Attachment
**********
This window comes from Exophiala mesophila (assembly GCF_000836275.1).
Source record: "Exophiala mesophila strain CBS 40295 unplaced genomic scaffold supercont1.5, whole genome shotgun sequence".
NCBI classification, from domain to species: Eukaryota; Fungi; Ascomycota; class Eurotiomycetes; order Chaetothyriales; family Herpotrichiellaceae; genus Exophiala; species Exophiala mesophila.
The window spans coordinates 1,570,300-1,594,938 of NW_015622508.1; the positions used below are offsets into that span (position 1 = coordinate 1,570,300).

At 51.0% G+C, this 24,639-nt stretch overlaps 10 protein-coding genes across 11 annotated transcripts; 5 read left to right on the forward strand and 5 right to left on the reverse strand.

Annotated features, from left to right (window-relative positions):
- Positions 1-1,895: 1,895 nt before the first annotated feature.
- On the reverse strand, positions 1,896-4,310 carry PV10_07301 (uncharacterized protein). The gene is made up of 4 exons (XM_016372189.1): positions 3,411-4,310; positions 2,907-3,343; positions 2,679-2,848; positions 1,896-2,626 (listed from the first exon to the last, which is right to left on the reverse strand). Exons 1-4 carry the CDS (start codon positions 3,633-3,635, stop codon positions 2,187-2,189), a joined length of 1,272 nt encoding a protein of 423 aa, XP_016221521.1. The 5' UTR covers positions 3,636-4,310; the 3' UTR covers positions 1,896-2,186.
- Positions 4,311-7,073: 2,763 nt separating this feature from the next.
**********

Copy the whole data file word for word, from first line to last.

This window comes from Exophiala mesophila (assembly GCF_000836275.1).
Source record: "Exophiala mesophila strain CBS 40295 unplaced genomic scaffold supercont1.5, whole genome shotgun sequence".
NCBI classification, from domain to species: Eukaryota; Fungi; Ascomycota; class Eurotiomycetes; order Chaetothyriales; family Herpotrichiellaceae; genus Exophiala; species Exophiala mesophila.
The window spans coordinates 1,570,300-1,594,938 of NW_015622508.1; the positions used below are offsets into that span (position 1 = coordinate 1,570,300).

At 51.0% G+C, this 24,639-nt stretch overlaps 10 protein-coding genes across 11 annotated transcripts; 5 read left to right on the forward strand and 5 right to left on the reverse strand.

Annotated features, from left to right (window-relative positions):
- Positions 1-1,895: 1,895 nt before the first annotated feature.
- On the reverse strand, positions 1,896-4,310 carry PV10_07301 (uncharacterized protein). The gene is made up of 4 exons (XM_016372189.1): positions 3,411-4,310; positions 2,907-3,343; positions 2,679-2,848; positions 1,896-2,626 (listed from the first exon to the last, which is right to left on the reverse strand). Exons 1-4 carry the CDS (start codon positions 3,633-3,635, stop codon positions 2,187-2,189), a joined length of 1,272 nt encoding a protein of 423 aa, XP_016221521.1. The 5' UTR covers positions 3,636-4,310; the 3' UTR covers positions 1,896-2,186.
- Positions 4,311-7,073: 2,763 nt separating this feature from the next.